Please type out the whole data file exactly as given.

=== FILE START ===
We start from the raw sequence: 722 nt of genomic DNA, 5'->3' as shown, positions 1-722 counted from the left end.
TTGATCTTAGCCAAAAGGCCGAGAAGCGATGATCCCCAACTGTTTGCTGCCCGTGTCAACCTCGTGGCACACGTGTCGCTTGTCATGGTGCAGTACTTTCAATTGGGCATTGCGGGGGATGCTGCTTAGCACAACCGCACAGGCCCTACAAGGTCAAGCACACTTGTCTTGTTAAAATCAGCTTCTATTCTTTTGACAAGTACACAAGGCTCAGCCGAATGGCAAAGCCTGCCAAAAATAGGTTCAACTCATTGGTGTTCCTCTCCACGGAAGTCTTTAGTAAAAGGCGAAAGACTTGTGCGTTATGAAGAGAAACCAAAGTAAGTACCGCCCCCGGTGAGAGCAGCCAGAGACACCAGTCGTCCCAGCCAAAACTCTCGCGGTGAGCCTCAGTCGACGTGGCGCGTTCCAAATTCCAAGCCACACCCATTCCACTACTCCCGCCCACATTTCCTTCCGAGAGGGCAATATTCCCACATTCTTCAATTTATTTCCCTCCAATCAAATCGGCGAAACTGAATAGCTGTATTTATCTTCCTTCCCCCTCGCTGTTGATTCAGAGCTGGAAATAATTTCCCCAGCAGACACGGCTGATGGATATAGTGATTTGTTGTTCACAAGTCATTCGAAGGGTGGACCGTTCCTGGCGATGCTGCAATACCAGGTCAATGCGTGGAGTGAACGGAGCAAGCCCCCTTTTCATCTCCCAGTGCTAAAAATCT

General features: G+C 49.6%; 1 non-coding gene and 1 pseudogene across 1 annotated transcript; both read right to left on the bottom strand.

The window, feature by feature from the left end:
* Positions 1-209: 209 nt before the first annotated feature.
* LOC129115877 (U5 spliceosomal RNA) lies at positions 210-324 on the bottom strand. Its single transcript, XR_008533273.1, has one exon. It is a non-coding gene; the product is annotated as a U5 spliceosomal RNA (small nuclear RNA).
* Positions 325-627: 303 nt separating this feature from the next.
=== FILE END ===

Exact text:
We start from the raw sequence: 722 nt of genomic DNA, 5'->3' as shown, positions 1-722 counted from the left end.
TTGATCTTAGCCAAAAGGCCGAGAAGCGATGATCCCCAACTGTTTGCTGCCCGTGTCAACCTCGTGGCACACGTGTCGCTTGTCATGGTGCAGTACTTTCAATTGGGCATTGCGGGGGATGCTGCTTAGCACAACCGCACAGGCCCTACAAGGTCAAGCACACTTGTCTTGTTAAAATCAGCTTCTATTCTTTTGACAAGTACACAAGGCTCAGCCGAATGGCAAAGCCTGCCAAAAATAGGTTCAACTCATTGGTGTTCCTCTCCACGGAAGTCTTTAGTAAAAGGCGAAAGACTTGTGCGTTATGAAGAGAAACCAAAGTAAGTACCGCCCCCGGTGAGAGCAGCCAGAGACACCAGTCGTCCCAGCCAAAACTCTCGCGGTGAGCCTCAGTCGACGTGGCGCGTTCCAAATTCCAAGCCACACCCATTCCACTACTCCCGCCCACATTTCCTTCCGAGAGGGCAATATTCCCACATTCTTCAATTTATTTCCCTCCAATCAAATCGGCGAAACTGAATAGCTGTATTTATCTTCCTTCCCCCTCGCTGTTGATTCAGAGCTGGAAATAATTTCCCCAGCAGACACGGCTGATGGATATAGTGATTTGTTGTTCACAAGTCATTCGAAGGGTGGACCGTTCCTGGCGATGCTGCAATACCAGGTCAATGCGTGGAGTGAACGGAGCAAGCCCCCTTTTCATCTCCCAGTGCTAAAAATCT

General features: G+C 49.6%; 1 non-coding gene and 1 pseudogene across 1 annotated transcript; both read right to left on the bottom strand.

The window, feature by feature from the left end:
* Positions 1-209: 209 nt before the first annotated feature.
* LOC129115877 (U5 spliceosomal RNA) lies at positions 210-324 on the bottom strand. Its single transcript, XR_008533273.1, has one exon. It is a non-coding gene; the product is annotated as a U5 spliceosomal RNA (small nuclear RNA).
* Positions 325-627: 303 nt separating this feature from the next.